Will foam rolling help plantar fasciitis?

Plantar fasciitis is regarded as the common musculoskeletal disorder treated in the feet. It is an irritation as well as degeneration with the plantar fascia that is a lengthy ligament which supports the arch of the foot. The typical signs and symptoms are pain below the heel bone and more intense pain on getting up from rest, mainly in the early morning following a night’s sleep. Any situation that adds to the stress on the arch of the feet are most likely to overburden the plantar fascia. This can include weight problems, getting active, being on the feet all day long and dysfunctional conditions that alter the alignment of the foot. There are various treatments which are appropriate for this problem, with the more successful ones being the ones that lessen the weight placed on the plantar fascia.

We have seen lots of interest in the utilization of foam rollers to relieve musculoskeletal issues recently, along with the query gets asked frequently as to if we can make use of a foam roller for plantar fasciitis?

It’s quite common to look at advice given to move the foot backwards and forwards across a tennis ball on the ground and that this will assist the this condition. This will have a similar affect as to what a foam roller should have. No studies have shown that this is in fact effective, although many people do make use of the roller. Having said that, you can find plenty of medical experts that would urge against using it. It is really not harmful, but they believe it simply will not do a lot of good as compared to the other remedies that you can use and therefore are most likely far better. One thing to take into account is the fact that whenever we hurt ourselves, rubbing the region of the pain frequently generally seems to feel better. That does not mean the massaging actually fixes the issue, it simply makes it feel somewhat improved. This is perhaps why so many health professionals are cynical concerning advocating self-massage or foam rolling for the plantar fasciitis.

New research has been recently released for the usage of a foam roller for plantar fasciitis. This was a randomized controlled study comparing the use of a foam roller to stretching. Often in clinical practice it is not a matter of deciding to utilize one treatment or any other similar to this medical study. Several treatment options are often used together in combination, so the clinical trial is almost unnatural. That being said, the study did show that both worked equally or the foam roller may be a slightly bit superior, so utilizing the foam roller to massage the arch part of the feet for individuals with heel pain definitely does help.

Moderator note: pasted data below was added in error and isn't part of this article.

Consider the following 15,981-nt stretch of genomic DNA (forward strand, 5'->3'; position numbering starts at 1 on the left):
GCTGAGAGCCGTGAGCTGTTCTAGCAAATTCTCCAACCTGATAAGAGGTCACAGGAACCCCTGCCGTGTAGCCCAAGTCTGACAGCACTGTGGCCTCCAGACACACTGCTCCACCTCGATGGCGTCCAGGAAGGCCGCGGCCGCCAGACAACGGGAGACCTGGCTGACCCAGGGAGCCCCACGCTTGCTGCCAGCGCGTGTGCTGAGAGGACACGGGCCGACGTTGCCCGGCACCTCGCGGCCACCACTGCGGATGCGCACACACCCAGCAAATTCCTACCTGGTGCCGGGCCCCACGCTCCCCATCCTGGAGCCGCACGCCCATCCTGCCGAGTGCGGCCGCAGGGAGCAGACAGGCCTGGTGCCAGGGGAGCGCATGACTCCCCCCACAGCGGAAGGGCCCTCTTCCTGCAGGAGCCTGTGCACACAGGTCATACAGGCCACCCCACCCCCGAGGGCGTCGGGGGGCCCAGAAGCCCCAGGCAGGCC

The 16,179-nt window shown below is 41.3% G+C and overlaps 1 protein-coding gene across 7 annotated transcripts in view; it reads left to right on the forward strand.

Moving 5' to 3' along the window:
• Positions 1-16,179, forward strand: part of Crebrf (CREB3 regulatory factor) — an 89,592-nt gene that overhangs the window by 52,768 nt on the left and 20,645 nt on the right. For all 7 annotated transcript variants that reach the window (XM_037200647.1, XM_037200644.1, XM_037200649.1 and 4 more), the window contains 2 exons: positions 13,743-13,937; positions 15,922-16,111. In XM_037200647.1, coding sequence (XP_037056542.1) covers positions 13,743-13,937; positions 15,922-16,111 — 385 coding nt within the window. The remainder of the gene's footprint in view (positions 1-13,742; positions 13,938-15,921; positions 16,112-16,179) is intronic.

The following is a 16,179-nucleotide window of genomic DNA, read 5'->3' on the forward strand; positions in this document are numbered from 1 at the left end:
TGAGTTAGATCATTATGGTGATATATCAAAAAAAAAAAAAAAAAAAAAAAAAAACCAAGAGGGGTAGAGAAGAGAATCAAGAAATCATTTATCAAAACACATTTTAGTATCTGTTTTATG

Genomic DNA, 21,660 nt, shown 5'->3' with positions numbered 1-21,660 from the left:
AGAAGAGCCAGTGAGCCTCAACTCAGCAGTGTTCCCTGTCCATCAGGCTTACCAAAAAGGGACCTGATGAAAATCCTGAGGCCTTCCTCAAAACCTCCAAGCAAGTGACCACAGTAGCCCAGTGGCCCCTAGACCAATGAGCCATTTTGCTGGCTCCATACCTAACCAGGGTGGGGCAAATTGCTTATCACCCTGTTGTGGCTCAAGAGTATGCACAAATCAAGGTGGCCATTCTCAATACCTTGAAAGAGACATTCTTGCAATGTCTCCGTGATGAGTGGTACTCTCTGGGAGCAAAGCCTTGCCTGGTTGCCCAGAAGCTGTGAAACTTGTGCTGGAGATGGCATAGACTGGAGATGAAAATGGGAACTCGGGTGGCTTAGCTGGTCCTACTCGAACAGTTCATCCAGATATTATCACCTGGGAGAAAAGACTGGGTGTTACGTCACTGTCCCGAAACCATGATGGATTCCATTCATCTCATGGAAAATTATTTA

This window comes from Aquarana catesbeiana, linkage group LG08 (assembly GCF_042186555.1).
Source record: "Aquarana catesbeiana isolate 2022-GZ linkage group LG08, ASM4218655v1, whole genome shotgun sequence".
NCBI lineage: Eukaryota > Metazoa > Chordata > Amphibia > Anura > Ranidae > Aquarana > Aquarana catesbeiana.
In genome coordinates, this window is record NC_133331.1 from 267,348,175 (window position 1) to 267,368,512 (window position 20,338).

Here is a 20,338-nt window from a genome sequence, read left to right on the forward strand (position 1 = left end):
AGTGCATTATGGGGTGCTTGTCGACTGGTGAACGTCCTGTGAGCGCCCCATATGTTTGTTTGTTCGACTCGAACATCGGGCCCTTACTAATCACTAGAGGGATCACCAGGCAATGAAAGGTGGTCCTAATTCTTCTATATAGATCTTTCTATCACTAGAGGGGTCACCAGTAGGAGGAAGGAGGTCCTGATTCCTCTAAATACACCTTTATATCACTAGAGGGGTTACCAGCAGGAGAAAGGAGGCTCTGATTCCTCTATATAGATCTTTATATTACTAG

In line with the above it probably may be beneficial to use something such as the foam roller. There are specific products, just like the Pediroller, which are made to roll on the arch of the foot. They may not mend this condition, however based on the stories and that one piece of research, it may definitely make it feel much better at the very least. This can be more than sufficient justification to give it a try.

Dealing with Chilblains

Chilblains are a relatively common problem when the weather is colder. They are a painful and itchy reaction of the small blood vessels in the toes to the changes in temperature. They results in a painful red patch, that later becomes a dark blue color if they become chronic. They have recently been getting some extra publicity in the mass media due to them being more common in those infected with coronovirus, getting the name, COVID toes.

Chilblains are a seasonal problem and occur in all countries in which the climate gets cold enough to cause the reaction in the skin. An episode of PodChatLive had a deep look at the problem of chilblains:

The best way to deal with chilblains is to prevent them by keeping the feet warm. If a chilblain does develop then it needs to be kept warm and the protected to prevent the skin from breaking down. There are various chilblain creams that can be used to help to stimulate the circulation.

Helping Severs Disease

Severs disease or calcaneal apophysitis is a prevalent condition of the heel bone in developing children. At the rear of the heel bone is a growth area that most of the development of the heel bone occurs at and this problem is an overuse injury of that growing area. It is more prevalent in children which are active, are overweight and are taller. The common signs of Severs disease is soreness at the back and sides of the heel bone, particularly after activity. Severs disease is regarded as a self limiting disorder, because the child will always at some point grow out of it when growth of the heel pain stops and the developing area of cartilage inside the bone combines with the rest of the heel bone. That doesn’t indicate it shouldn’t be treated and may not be helped before that growth ceases.

This episode from PodChatLive was a comprehensive discussion into the issue of Sever’s disease/Calcaneal apophysitis:

A great way to handle this problem can be managing the child’s and parent’s expectations as well as way of life to maintain the signs and symptoms under control. The strains must be controlled via modifying and limiting activity levels. This could be difficult and could require some negotiation with the child. If the discomfort is severe after sports activity, then ice can be used to help reduce that. Often a cushioned heel insert might help protect the heel. Long term the prospects is good as they will outgrow this by the mid-teenage years.